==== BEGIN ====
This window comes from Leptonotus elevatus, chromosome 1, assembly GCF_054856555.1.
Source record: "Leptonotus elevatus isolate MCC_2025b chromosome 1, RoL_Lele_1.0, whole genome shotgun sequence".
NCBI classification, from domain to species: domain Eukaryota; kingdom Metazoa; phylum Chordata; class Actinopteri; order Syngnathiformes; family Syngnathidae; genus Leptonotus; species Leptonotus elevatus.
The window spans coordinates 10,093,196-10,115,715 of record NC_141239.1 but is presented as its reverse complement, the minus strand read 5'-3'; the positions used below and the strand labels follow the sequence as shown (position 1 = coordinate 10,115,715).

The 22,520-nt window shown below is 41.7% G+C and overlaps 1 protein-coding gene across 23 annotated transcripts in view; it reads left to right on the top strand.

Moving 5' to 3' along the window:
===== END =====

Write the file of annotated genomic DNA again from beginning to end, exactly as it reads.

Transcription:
This window comes from Leptonotus elevatus, chromosome 1, assembly GCF_054856555.1.
Source record: "Leptonotus elevatus isolate MCC_2025b chromosome 1, RoL_Lele_1.0, whole genome shotgun sequence".
NCBI classification, from domain to species: domain Eukaryota; kingdom Metazoa; phylum Chordata; class Actinopteri; order Syngnathiformes; family Syngnathidae; genus Leptonotus; species Leptonotus elevatus.
The window spans coordinates 10,093,196-10,115,715 of record NC_141239.1 but is presented as its reverse complement, the minus strand read 5'-3'; the positions used below and the strand labels follow the sequence as shown (position 1 = coordinate 10,115,715).

The 22,520-nt window shown below is 41.7% G+C and overlaps 1 protein-coding gene across 23 annotated transcripts in view; it reads left to right on the top strand.

Moving 5' to 3' along the window: